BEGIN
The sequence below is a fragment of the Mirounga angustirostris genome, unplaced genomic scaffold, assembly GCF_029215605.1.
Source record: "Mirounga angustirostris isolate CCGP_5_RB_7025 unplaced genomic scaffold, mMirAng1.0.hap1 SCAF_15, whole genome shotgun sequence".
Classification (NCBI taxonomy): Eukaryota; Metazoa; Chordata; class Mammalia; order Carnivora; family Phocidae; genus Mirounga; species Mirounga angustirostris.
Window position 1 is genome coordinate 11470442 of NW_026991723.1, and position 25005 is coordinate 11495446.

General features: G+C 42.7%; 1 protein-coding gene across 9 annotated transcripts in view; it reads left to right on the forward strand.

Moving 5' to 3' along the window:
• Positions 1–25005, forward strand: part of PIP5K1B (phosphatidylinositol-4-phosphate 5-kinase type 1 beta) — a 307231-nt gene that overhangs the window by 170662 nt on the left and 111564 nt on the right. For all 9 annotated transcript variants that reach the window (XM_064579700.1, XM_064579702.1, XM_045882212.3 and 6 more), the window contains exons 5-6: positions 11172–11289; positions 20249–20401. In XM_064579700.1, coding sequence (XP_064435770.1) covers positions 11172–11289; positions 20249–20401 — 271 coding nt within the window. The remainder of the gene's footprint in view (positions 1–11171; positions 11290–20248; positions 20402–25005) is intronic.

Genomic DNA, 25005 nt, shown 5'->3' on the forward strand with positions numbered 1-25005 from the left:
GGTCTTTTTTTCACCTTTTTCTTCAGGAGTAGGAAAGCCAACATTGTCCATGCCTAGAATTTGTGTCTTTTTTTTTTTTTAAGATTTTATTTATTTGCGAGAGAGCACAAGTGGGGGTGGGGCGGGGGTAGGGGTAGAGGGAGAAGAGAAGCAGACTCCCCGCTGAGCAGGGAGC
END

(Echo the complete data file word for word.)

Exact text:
The sequence below is a fragment of the Mirounga angustirostris genome, unplaced genomic scaffold, assembly GCF_029215605.1.
Source record: "Mirounga angustirostris isolate CCGP_5_RB_7025 unplaced genomic scaffold, mMirAng1.0.hap1 SCAF_15, whole genome shotgun sequence".
Classification (NCBI taxonomy): Eukaryota; Metazoa; Chordata; class Mammalia; order Carnivora; family Phocidae; genus Mirounga; species Mirounga angustirostris.
Window position 1 is genome coordinate 11470442 of NW_026991723.1, and position 25005 is coordinate 11495446.

General features: G+C 42.7%; 1 protein-coding gene across 9 annotated transcripts in view; it reads left to right on the forward strand.

Moving 5' to 3' along the window:
• Positions 1–25005, forward strand: part of PIP5K1B (phosphatidylinositol-4-phosphate 5-kinase type 1 beta) — a 307231-nt gene that overhangs the window by 170662 nt on the left and 111564 nt on the right. For all 9 annotated transcript variants that reach the window (XM_064579700.1, XM_064579702.1, XM_045882212.3 and 6 more), the window contains exons 5-6: positions 11172–11289; positions 20249–20401. In XM_064579700.1, coding sequence (XP_064435770.1) covers positions 11172–11289; positions 20249–20401 — 271 coding nt within the window. The remainder of the gene's footprint in view (positions 1–11171; positions 11290–20248; positions 20402–25005) is intronic.

Genomic DNA, 25005 nt, shown 5'->3' on the forward strand with positions numbered 1-25005 from the left:
GGTCTTTTTTTCACCTTTTTCTTCAGGAGTAGGAAAGCCAACATTGTCCATGCCTAGAATTTGTGTCTTTTTTTTTTTTTAAGATTTTATTTATTTGCGAGAGAGCACAAGTGGGGGTGGGGCGGGGGTAGGGGTAGAGGGAGAAGAGAAGCAGACTCCCCGCTGAGCAGGGAGC